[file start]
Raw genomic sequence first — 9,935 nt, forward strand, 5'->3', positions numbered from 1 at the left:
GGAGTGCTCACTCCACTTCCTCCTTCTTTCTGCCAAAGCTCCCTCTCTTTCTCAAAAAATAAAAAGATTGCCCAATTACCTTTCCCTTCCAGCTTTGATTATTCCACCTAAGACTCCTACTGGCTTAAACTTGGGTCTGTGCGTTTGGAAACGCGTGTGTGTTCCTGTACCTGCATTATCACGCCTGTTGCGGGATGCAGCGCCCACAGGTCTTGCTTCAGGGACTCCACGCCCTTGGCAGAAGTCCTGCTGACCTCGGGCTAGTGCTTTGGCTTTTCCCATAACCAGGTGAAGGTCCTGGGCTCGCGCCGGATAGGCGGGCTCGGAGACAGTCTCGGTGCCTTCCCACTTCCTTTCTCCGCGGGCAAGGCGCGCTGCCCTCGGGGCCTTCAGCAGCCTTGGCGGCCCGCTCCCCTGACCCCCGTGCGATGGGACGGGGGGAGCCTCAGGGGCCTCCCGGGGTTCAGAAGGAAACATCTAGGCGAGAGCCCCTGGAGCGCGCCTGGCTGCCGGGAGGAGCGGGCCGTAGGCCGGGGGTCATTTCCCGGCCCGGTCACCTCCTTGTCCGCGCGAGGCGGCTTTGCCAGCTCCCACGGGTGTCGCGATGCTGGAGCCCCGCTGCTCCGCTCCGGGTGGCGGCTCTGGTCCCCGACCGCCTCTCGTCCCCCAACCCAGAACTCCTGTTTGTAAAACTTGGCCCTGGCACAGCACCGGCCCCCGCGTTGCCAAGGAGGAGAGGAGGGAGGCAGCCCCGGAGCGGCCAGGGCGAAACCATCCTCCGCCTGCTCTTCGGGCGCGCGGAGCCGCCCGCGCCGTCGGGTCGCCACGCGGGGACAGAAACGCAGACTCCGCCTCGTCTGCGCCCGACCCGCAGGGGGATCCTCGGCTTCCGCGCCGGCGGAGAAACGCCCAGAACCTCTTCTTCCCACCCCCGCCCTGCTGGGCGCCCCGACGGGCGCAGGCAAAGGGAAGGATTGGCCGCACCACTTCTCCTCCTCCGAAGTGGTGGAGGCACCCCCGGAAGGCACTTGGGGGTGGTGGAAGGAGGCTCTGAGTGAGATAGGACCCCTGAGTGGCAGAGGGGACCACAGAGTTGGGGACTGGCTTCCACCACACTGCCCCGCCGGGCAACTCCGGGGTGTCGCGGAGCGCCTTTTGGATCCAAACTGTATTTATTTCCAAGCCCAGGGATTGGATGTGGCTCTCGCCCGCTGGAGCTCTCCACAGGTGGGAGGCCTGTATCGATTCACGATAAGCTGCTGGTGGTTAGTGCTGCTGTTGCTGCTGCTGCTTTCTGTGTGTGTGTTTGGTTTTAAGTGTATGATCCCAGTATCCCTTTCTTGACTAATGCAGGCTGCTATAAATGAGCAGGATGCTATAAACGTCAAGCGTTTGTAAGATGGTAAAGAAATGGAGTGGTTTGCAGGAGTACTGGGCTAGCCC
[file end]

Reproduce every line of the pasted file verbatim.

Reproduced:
Raw genomic sequence first — 9,935 nt, forward strand, 5'->3', positions numbered from 1 at the left:
GGAGTGCTCACTCCACTTCCTCCTTCTTTCTGCCAAAGCTCCCTCTCTTTCTCAAAAAATAAAAAGATTGCCCAATTACCTTTCCCTTCCAGCTTTGATTATTCCACCTAAGACTCCTACTGGCTTAAACTTGGGTCTGTGCGTTTGGAAACGCGTGTGTGTTCCTGTACCTGCATTATCACGCCTGTTGCGGGATGCAGCGCCCACAGGTCTTGCTTCAGGGACTCCACGCCCTTGGCAGAAGTCCTGCTGACCTCGGGCTAGTGCTTTGGCTTTTCCCATAACCAGGTGAAGGTCCTGGGCTCGCGCCGGATAGGCGGGCTCGGAGACAGTCTCGGTGCCTTCCCACTTCCTTTCTCCGCGGGCAAGGCGCGCTGCCCTCGGGGCCTTCAGCAGCCTTGGCGGCCCGCTCCCCTGACCCCCGTGCGATGGGACGGGGGGAGCCTCAGGGGCCTCCCGGGGTTCAGAAGGAAACATCTAGGCGAGAGCCCCTGGAGCGCGCCTGGCTGCCGGGAGGAGCGGGCCGTAGGCCGGGGGTCATTTCCCGGCCCGGTCACCTCCTTGTCCGCGCGAGGCGGCTTTGCCAGCTCCCACGGGTGTCGCGATGCTGGAGCCCCGCTGCTCCGCTCCGGGTGGCGGCTCTGGTCCCCGACCGCCTCTCGTCCCCCAACCCAGAACTCCTGTTTGTAAAACTTGGCCCTGGCACAGCACCGGCCCCCGCGTTGCCAAGGAGGAGAGGAGGGAGGCAGCCCCGGAGCGGCCAGGGCGAAACCATCCTCCGCCTGCTCTTCGGGCGCGCGGAGCCGCCCGCGCCGTCGGGTCGCCACGCGGGGACAGAAACGCAGACTCCGCCTCGTCTGCGCCCGACCCGCAGGGGGATCCTCGGCTTCCGCGCCGGCGGAGAAACGCCCAGAACCTCTTCTTCCCACCCCCGCCCTGCTGGGCGCCCCGACGGGCGCAGGCAAAGGGAAGGATTGGCCGCACCACTTCTCCTCCTCCGAAGTGGTGGAGGCACCCCCGGAAGGCACTTGGGGGTGGTGGAAGGAGGCTCTGAGTGAGATAGGACCCCTGAGTGGCAGAGGGGACCACAGAGTTGGGGACTGGCTTCCACCACACTGCCCCGCCGGGCAACTCCGGGGTGTCGCGGAGCGCCTTTTGGATCCAAACTGTATTTATTTCCAAGCCCAGGGATTGGATGTGGCTCTCGCCCGCTGGAGCTCTCCACAGGTGGGAGGCCTGTATCGATTCACGATAAGCTGCTGGTGGTTAGTGCTGCTGTTGCTGCTGCTGCTTTCTGTGTGTGTGTTTGGTTTTAAGTGTATGATCCCAGTATCCCTTTCTTGACTAATGCAGGCTGCTATAAATGAGCAGGATGCTATAAACGTCAAGCGTTTGTAAGATGGTAAAGAAATGGAGTGGTTTGCAGGAGTACTGGGCTAGCCC